According to the Florida Times-Union and the Miami New-Times, Criminon has been active in Florida prisons since at least 2005, when the Florida legislature appropriated $500,000 for a "Criminon offender program." (The funding was vetoed by then-Gov. Jeb Bush.)

The Florida Department of Corrections approved Criminon's application to continue running Way to Happiness seminars. However, it determined it would be an elective course.

"Based on a review of your application submission, we have determined your program would be categorized as an elective program," Kerensa Lockwood, assistant chief at the Florida DOC's Bureau of Applied Science, Research, and Policy wrote in March of 2017. "A review of The Way to Happiness program concluded that there is not sufficient evidence that the program meets a criminogenic need."

The Church of Scientology has been an advocate for criminal justice reforms. It endorsed the recently passed FIRST STEP Act. It has also lobbied Congress on criminal justice issues in the past. A lobbyist for the Church of Scientology, who in addition works on criminal justice reform, told The Daily Beast that he also informally lobbied for Criminon.

However, former high-ranking Scientologists say the group's main interest in criminal justice reform is using expanded rehabilitative programming as a recruiting tool.

"Criminon is just another front group for Scientology," actress Leah Remini, a former Scientologist who is now an outspoken critic of the organization, told The Daily Beast. "This is just a play for Scientology to get the government to pay for its Scientology technology with its Criminon program."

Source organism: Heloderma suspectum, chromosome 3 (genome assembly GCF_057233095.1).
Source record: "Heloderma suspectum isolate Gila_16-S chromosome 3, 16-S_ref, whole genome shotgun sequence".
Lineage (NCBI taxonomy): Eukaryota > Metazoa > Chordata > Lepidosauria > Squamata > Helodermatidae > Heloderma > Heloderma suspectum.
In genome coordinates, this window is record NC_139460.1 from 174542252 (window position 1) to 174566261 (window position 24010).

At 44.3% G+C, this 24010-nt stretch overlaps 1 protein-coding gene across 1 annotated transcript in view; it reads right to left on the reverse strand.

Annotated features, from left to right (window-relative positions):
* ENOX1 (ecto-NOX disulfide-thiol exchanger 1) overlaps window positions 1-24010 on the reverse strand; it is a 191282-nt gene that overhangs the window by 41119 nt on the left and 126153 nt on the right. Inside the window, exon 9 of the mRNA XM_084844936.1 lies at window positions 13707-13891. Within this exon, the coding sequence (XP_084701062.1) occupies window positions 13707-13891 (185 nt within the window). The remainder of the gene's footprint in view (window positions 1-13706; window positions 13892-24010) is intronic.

Criminon International and the Church of Scientology did not immediately respond to requests for comment.

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54 responses to “How Scientology Recruits Inside Florida Prisons

  1. If Scientology is trying to get prisoners, there is clearly a manpower and financial problem within the Cult of Scientology. The Cult of Scientology used to be fine with few rich members (Tom Cruise etc) to fund the few Useful Idiots to do the work.

    Or they are looking for thugs to do the dirty work that normal cult followers wont do anymore.

    Let them be, so they can all drink their Kool-Aid and die. End tax free status for all religion though.

  2. Criminon says it’s a secular program to rehabilitate inmates, but critics say it’s a recruiting pitch for Scientology.

    So?

    1. Scientology enslaves people. Since they are a “church”, they can get you to work your arse off for them, for a can of dogfood per day. If McDonalds or any other private employer did that to you, they’d be busted out the wazzoo, for min-wage violations etc. THAT is why it is objectionable that the State helps them to recruit!

      1. Anyone dumb enough to fall for the pitch deserves to be treated that way.

        1. What about young people who are born enslaved to this cult? They never learn of anything better, unless someone springs them free somehow… And deprograms them…